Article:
L’Eclisse reminds me of another film released that same year, Herk Harvey’s ‘Carnival Of Souls’. In both, we see an alienated woman wandering through a vacant urban landscape. Architecture plays a key role in the films, although perhaps more overtly in L’ Eclisse. The central female characters are unable to form emotional connections with infatuated men that pursue them. Both are ghost stories of a sort, playing out against the backgrounds of their haunted avant garde minimalist soundtracks punctuated by long stretches of silence and ambient sound. There their similarities end.
While the latter feels somewhat dated, the former doesn’t seem to have aged at all. Its actually quite disquieting just how fresh L’Eclisse seems, considering it was made over fifty years ago. It may have been completely out of place in the decade of ‘free love’, but it’s at home in this new millennium.
The discord in the opening credits music –a nineteen-sixties pop song veers abruptly in atonal music- of L’Eclisse gives us a hint of what is to come.
Vittoria (played by Monica Vitti who was also in Antonioni’s Red Desert and L’Avventura) leaves the scene of a love affair that has just ended. Uncomfortable looks are exchanged across the room before she exits the apartment. She wanders the empty streets of a suburb of Rome.
At the Stock Exchange amongst throngs of competing stockbrokers she begins another doomed love affair. She meets a handsome and ambitious young stockbroker (Alain Delon).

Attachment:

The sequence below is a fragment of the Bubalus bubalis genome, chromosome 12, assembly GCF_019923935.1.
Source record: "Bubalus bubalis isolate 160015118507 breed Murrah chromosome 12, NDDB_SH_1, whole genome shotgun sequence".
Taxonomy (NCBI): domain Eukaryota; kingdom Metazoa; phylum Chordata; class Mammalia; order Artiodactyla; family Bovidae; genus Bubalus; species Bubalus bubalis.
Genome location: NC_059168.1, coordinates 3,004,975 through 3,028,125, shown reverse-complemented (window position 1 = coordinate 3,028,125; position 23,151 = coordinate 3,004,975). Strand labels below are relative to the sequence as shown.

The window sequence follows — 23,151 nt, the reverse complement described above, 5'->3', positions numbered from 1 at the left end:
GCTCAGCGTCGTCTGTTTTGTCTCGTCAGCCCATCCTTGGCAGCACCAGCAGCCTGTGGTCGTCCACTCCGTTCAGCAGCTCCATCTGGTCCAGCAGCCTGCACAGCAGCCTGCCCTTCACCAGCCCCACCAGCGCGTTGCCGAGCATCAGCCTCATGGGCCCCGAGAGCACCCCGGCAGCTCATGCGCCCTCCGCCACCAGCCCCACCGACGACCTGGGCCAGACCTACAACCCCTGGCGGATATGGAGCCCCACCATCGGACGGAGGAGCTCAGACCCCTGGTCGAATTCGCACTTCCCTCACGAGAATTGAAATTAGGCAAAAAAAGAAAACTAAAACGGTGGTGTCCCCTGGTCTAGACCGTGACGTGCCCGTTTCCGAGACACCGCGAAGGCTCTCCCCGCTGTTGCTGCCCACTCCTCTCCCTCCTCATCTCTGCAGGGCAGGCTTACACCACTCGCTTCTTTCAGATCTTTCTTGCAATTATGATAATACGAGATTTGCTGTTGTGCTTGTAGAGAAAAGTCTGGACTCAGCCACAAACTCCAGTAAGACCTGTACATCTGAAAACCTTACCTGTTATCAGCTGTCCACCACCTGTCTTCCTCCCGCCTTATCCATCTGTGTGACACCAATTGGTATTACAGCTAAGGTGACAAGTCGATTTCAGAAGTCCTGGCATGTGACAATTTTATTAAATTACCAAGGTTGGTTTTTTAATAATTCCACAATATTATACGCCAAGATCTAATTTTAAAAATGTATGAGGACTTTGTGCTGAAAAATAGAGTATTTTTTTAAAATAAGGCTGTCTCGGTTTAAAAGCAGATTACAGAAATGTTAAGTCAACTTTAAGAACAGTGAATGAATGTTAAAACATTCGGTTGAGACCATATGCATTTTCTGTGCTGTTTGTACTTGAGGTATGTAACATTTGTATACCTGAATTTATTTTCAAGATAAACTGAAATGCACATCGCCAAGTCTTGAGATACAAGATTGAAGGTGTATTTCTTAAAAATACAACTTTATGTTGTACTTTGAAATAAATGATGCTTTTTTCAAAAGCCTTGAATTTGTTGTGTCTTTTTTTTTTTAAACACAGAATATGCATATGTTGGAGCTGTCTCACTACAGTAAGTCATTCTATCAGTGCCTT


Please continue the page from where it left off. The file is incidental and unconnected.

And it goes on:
The new lovers indulge a series of aimless adventures together. Starting with a meeting in the stockbrokers baroque family townhouse. Then wandering amongst the structures of the virgin nineteen-sixties modernist suburb, parts of it still under construction. The camera returns to one particular building in construction throughout the film. It seems to be moving further towards completion over the One-Hundred and Twenty-Five minutes of its running time.
The two lovers remain emotionally disconnected. They play a series of childlike games. Kissing without feeling. Vittoria shies away from him. At one point she says, “I wish that I didn’t love you. I wish that I loved you more.”
The most profound element of L’Eclisse is it’s sublime black and white cinematography. Empty gestures of the lovers are framed by architectural details, sometimes becoming barriers between them. In a scene they kiss each other through the glass pane of a window, their lips comically flattened on its cold surface. The widescreen frame becomes steadily emptier towards the end of the film. The camera has an increasing tendency to roam the larger exterior landscape and details of buildings, neglecting the actors.
Disturbingly, about fifteen minutes before the end, the lovers abruptly part and disappear altogether without explanation. Over the next quarter of an hour the camera continues to scan the sterile landscape, save the wind blowing through newly planted rows of trees on the perimeters of construction in progress. Occasionally a lone stranger passes through the shot. A woman pushes a pram through the empty street. It’s as if the apocalypse has arrived. Vittoria and her lover are nowhere to be seen. There is no resolution for the viewer as the word ‘FINE’ enters the frame, growing larger to the left of a blinding overexposed streetlight resembling an eclipse.